Wednesday, January 27, 2010

Lisa Randall CAN'T SPELL "Supersymmetry"

CONFLICT A slide that Lisa Randall of Harvard used at a recent conference ( ) to refer whimsically to issues and challenges facing physics.

From Wiki:
Did you mean: supersymmetry ?You may create the page "Supesymmetry", but consider checking the search results below to see whether it is already covered.
  • Supertrace

    Martin, A Supesymmetry Primer, in Perspectives on supersymmetry, G. L. Kane, ed., p. 1-98 arXiv:hep-ph/9709356. S. Coleman and E. ... 5 KB (767 words) - 20:35, 10 October 2009

I'm just teasing Lisa, if you're reading this. I find your work fascinating, inspirational, and important. I'm sure it was a post-doc or grad student who made the error. ;-)

In more sobering news, I just found out that noted Cosmologist Andrew Lange of CalTech took his own life, at the far too young age of 53 (my age). Click on the following link for details of the sad news: Andrew Lange (1956-2010)

Rest in peace, Andrew.


Plato said...

Was thinking about this post when soupsymmetry came to mind.:)


Steven Colyer said...

Yeah, I know Plato, and thanks.

A little personal History. Although I adore Lisa's book, Warped Passages, I thought it was crackpot crap when I first read it.

But the funny thing is, the more I read around and got a good general knowledge of where Physics IS and more importantly to me, IS heading, it actually makes a lot of sense!

Unprovable given current technology (as far as we know unless some Experimental Physicists care to weigh in), sure, but in the not-so-distant future ... maybe?

I dunno, but we should all keep an eye on her work IMO. Interesting stuff.

Hers and Sundrum's original RS1 theory gave way to RS2 to whatEVer it has evolved into. There's a plan there somewhere, I think. Possibly Reality. We'll see, time will tell.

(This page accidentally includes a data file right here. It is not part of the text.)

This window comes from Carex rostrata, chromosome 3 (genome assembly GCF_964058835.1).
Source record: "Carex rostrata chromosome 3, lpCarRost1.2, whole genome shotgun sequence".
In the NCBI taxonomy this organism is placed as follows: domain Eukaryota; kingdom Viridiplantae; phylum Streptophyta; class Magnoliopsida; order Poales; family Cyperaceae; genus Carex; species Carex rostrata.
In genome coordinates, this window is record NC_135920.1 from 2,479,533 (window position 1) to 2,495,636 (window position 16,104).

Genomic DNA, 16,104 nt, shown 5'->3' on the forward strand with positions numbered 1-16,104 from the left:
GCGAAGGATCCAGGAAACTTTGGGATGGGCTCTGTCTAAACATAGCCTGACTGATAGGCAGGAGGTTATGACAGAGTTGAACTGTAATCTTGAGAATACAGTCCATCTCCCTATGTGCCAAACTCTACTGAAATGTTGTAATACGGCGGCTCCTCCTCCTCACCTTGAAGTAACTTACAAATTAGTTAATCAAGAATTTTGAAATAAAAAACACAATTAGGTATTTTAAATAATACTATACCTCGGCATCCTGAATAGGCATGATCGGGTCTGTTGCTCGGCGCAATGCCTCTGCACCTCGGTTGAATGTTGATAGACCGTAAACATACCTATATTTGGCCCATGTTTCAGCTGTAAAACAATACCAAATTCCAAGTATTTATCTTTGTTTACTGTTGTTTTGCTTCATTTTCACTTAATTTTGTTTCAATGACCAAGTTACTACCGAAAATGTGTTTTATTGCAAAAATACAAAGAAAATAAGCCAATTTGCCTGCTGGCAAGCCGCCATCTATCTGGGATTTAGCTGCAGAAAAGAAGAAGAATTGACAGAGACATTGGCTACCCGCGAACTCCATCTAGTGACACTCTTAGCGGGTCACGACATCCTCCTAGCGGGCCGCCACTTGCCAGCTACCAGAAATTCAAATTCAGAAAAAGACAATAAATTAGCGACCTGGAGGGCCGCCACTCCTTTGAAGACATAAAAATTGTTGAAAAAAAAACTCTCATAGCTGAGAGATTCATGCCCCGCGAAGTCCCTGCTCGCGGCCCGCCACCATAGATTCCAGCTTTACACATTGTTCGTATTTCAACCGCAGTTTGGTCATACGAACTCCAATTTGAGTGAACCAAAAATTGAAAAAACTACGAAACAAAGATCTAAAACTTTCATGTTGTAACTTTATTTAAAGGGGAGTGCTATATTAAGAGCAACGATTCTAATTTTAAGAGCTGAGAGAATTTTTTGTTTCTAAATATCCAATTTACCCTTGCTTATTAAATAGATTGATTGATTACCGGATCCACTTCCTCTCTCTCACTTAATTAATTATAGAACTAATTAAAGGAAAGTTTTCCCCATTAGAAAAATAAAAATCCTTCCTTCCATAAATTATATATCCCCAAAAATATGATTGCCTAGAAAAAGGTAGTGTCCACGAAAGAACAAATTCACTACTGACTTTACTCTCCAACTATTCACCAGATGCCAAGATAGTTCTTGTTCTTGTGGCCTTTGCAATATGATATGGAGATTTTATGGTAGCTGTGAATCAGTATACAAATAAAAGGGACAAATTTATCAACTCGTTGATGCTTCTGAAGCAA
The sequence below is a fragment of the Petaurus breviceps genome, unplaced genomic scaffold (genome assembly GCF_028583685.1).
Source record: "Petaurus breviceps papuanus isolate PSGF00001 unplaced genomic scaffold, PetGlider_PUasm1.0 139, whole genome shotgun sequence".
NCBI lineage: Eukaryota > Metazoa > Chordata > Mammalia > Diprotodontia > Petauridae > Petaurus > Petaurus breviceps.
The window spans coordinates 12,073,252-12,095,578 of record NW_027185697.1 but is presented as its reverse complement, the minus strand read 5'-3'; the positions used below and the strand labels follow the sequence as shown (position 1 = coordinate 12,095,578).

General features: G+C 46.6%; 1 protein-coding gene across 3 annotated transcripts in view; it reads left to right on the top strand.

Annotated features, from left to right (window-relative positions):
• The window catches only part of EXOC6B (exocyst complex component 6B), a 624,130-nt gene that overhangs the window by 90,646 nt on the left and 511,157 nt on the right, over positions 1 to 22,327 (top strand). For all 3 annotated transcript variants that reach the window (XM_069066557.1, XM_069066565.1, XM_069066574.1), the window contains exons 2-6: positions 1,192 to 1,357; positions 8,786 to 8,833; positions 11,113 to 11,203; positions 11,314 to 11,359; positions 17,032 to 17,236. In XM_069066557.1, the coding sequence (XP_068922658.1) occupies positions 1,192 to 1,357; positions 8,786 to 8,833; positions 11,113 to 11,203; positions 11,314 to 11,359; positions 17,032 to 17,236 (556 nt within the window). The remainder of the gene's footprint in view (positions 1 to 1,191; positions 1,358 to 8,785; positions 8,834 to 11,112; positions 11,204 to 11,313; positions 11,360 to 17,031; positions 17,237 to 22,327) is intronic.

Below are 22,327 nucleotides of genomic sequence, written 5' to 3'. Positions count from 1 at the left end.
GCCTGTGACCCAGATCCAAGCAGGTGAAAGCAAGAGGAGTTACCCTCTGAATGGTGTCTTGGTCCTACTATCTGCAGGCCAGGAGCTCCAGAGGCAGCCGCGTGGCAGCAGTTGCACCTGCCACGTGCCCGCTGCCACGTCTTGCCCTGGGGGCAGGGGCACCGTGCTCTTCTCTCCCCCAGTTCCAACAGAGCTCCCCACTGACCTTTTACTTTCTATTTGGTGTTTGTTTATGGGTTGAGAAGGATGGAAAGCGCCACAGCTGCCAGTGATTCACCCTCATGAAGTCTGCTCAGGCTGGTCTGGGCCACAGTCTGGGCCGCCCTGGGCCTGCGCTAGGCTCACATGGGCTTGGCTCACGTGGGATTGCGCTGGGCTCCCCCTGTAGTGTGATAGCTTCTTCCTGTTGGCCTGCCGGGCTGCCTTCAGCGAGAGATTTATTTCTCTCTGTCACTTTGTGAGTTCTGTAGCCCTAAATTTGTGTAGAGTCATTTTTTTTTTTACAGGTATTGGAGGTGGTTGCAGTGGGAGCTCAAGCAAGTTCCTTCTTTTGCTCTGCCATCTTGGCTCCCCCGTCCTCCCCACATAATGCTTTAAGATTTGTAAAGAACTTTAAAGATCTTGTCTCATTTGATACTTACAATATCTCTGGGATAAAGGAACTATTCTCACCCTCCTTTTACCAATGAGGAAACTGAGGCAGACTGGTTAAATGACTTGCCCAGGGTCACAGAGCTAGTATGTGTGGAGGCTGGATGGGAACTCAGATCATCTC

Keep an eye out for Steinhardt/Turok Ekpyrotic theory as well, in the sense of combining the two. Good stuff on the horizon, methinks.

We'll see.

Plato said...

Hi Steven,

The colliding branes have See:Turok been around a while. I pulled the following article from a 2004 post.

Bashing Branes by Gabriele Veneziano

String theory suggests that the big bang was not the origin of the universe but simply the outcome of a preexisting state

The pre–big bang and ekpyrotic scenarios share some common features. Both begin with a large, cold, nearly empty universe, and both share the difficult (and unresolved) problem of making the transition between the pre- and the post-bang phase. Mathematically, the main difference between the scenarios is the behavior of the dilaton field. In the pre–big bang, the dilaton begins with a low value--so that the forces of nature are weak--and steadily gains strength. The opposite is true for the ekpyrotic scenario, in which the collision occurs when forces are at their weakest.

The developers of the ekpyrotic theory initially hoped that the weakness of the forces would allow the bounce to be analyzed more easily, but they were still confronted with a difficult high-curvature situation, so the jury is out on whether the scenario truly avoids a singularity. Also, the ekpyrotic scenario must entail very special conditions to solve the usual cosmological puzzles. For instance, the about-to-collide branes must have been almost exactly parallel to one another, or else the collision could not have given rise to a sufficiently homogeneous bang. The cyclic version may be able to take care of this problem, because successive collisions would allow the branes to straighten themselves.


Steven Colyer said...

Yup, thanks again. Gabriele Veneziano (b. 1942) is considered the Father of String Theory for work he did in 1968. I wouldn't expect him to think highly of any competing theory. He is current working on string cosmology.

By "combining" RS and Ekpyrotic, I mean consider to Gravity not as a "conventional" force as we know it, but as an "influence" if that's the right word from a possible nearby ... "brane" for a lack of a better word. "Parallel universe"? "Outside influence"? Something like that, and of course this is all highly speculative, therefore possibly untrue. It really is the strangest force due to its weakness and extremely long range. I don't know what to think of it most days.